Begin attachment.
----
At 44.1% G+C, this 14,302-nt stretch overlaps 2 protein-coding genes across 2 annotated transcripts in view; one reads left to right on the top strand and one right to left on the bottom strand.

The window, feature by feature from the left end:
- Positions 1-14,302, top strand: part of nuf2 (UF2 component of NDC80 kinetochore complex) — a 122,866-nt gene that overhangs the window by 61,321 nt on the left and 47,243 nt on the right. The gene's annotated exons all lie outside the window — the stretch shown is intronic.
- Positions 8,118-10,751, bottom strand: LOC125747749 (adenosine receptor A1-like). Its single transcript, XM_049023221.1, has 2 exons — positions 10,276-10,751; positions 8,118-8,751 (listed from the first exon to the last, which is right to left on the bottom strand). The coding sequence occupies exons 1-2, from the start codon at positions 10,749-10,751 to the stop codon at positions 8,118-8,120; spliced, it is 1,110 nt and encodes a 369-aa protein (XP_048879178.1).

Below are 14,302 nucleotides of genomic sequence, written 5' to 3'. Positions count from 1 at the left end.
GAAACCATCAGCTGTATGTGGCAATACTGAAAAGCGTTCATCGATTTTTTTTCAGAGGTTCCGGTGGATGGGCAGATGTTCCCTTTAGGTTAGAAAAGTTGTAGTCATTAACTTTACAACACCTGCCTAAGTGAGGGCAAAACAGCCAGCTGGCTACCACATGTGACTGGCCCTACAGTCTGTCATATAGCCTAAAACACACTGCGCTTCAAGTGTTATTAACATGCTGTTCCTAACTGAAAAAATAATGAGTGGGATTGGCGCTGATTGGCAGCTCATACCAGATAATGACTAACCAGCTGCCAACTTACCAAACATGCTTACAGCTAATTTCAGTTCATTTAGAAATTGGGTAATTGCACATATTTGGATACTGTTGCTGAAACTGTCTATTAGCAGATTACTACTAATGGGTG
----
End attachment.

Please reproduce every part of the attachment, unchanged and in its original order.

At 44.1% G+C, this 14,302-nt stretch overlaps 2 protein-coding genes across 2 annotated transcripts in view; one reads left to right on the top strand and one right to left on the bottom strand.

The window, feature by feature from the left end:
- Positions 1-14,302, top strand: part of nuf2 (UF2 component of NDC80 kinetochore complex) — a 122,866-nt gene that overhangs the window by 61,321 nt on the left and 47,243 nt on the right. The gene's annotated exons all lie outside the window — the stretch shown is intronic.
- Positions 8,118-10,751, bottom strand: LOC125747749 (adenosine receptor A1-like). Its single transcript, XM_049023221.1, has 2 exons — positions 10,276-10,751; positions 8,118-8,751 (listed from the first exon to the last, which is right to left on the bottom strand). The coding sequence occupies exons 1-2, from the start codon at positions 10,749-10,751 to the stop codon at positions 8,118-8,120; spliced, it is 1,110 nt and encodes a 369-aa protein (XP_048879178.1).

Below are 14,302 nucleotides of genomic sequence, written 5' to 3'. Positions count from 1 at the left end.
GAAACCATCAGCTGTATGTGGCAATACTGAAAAGCGTTCATCGATTTTTTTTCAGAGGTTCCGGTGGATGGGCAGATGTTCCCTTTAGGTTAGAAAAGTTGTAGTCATTAACTTTACAACACCTGCCTAAGTGAGGGCAAAACAGCCAGCTGGCTACCACATGTGACTGGCCCTACAGTCTGTCATATAGCCTAAAACACACTGCGCTTCAAGTGTTATTAACATGCTGTTCCTAACTGAAAAAATAATGAGTGGGATTGGCGCTGATTGGCAGCTCATACCAGATAATGACTAACCAGCTGCCAACTTACCAAACATGCTTACAGCTAATTTCAGTTCATTTAGAAATTGGGTAATTGCACATATTTGGATACTGTTGCTGAAACTGTCTATTAGCAGATTACTACTAATGGGTG